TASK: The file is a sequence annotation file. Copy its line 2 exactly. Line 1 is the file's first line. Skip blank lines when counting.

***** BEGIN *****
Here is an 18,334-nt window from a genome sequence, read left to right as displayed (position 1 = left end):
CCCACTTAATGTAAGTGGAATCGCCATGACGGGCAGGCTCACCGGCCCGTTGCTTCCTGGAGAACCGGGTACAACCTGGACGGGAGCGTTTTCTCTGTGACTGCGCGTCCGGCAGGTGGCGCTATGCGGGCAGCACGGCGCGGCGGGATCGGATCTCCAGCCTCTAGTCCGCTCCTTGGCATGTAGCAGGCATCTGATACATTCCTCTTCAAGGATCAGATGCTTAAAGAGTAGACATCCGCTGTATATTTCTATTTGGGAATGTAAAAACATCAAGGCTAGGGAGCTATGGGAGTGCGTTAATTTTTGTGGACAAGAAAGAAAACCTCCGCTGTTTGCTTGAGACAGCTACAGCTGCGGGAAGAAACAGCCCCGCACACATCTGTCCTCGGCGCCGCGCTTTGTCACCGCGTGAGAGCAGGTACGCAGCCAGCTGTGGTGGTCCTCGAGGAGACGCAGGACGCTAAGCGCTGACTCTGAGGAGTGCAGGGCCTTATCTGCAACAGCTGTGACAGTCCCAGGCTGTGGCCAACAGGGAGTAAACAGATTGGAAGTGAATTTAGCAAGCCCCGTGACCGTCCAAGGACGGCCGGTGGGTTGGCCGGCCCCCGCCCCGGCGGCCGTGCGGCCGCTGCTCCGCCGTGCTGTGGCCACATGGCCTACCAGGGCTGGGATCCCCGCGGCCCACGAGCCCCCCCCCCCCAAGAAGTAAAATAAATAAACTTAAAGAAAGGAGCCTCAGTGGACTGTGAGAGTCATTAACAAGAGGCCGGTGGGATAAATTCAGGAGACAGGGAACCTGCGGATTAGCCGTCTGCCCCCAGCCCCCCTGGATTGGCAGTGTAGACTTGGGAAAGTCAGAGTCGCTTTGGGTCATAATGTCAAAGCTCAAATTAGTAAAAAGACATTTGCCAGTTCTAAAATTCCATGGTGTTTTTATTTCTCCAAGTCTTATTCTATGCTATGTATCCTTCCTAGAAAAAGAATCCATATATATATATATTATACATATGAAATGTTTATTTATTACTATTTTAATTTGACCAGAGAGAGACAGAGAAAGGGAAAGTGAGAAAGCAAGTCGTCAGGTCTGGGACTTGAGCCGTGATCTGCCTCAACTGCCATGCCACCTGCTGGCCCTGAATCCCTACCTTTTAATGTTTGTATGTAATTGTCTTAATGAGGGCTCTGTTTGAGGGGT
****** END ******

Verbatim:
CCCACTTAATGTAAGTGGAATCGCCATGACGGGCAGGCTCACCGGCCCGTTGCTTCCTGGAGAACCGGGTACAACCTGGACGGGAGCGTTTTCTCTGTGACTGCGCGTCCGGCAGGTGGCGCTATGCGGGCAGCACGGCGCGGCGGGATCGGATCTCCAGCCTCTAGTCCGCTCCTTGGCATGTAGCAGGCATCTGATACATTCCTCTTCAAGGATCAGATGCTTAAAGAGTAGACATCCGCTGTATATTTCTATTTGGGAATGTAAAAACATCAAGGCTAGGGAGCTATGGGAGTGCGTTAATTTTTGTGGACAAGAAAGAAAACCTCCGCTGTTTGCTTGAGACAGCTACAGCTGCGGGAAGAAACAGCCCCGCACACATCTGTCCTCGGCGCCGCGCTTTGTCACCGCGTGAGAGCAGGTACGCAGCCAGCTGTGGTGGTCCTCGAGGAGACGCAGGACGCTAAGCGCTGACTCTGAGGAGTGCAGGGCCTTATCTGCAACAGCTGTGACAGTCCCAGGCTGTGGCCAACAGGGAGTAAACAGATTGGAAGTGAATTTAGCAAGCCCCGTGACCGTCCAAGGACGGCCGGTGGGTTGGCCGGCCCCCGCCCCGGCGGCCGTGCGGCCGCTGCTCCGCCGTGCTGTGGCCACATGGCCTACCAGGGCTGGGATCCCCGCGGCCCACGAGCCCCCCCCCCCCAAGAAGTAAAATAAATAAACTTAAAGAAAGGAGCCTCAGTGGACTGTGAGAGTCATTAACAAGAGGCCGGTGGGATAAATTCAGGAGACAGGGAACCTGCGGATTAGCCGTCTGCCCCCAGCCCCCCTGGATTGGCAGTGTAGACTTGGGAAAGTCAGAGTCGCTTTGGGTCATAATGTCAAAGCTCAAATTAGTAAAAAGACATTTGCCAGTTCTAAAATTCCATGGTGTTTTTATTTCTCCAAGTCTTATTCTATGCTATGTATCCTTCCTAGAAAAAGAATCCATATATATATATATTATACATATGAAATGTTTATTTATTACTATTTTAATTTGACCAGAGAGAGACAGAGAAAGGGAAAGTGAGAAAGCAAGTCGTCAGGTCTGGGACTTGAGCCGTGATCTGCCTCAACTGCCATGCCACCTGCTGGCCCTGAATCCCTACCTTTTAATGTTTGTATGTAATTGTCTTAATGAGGGCTCTGTTTGAGGGGT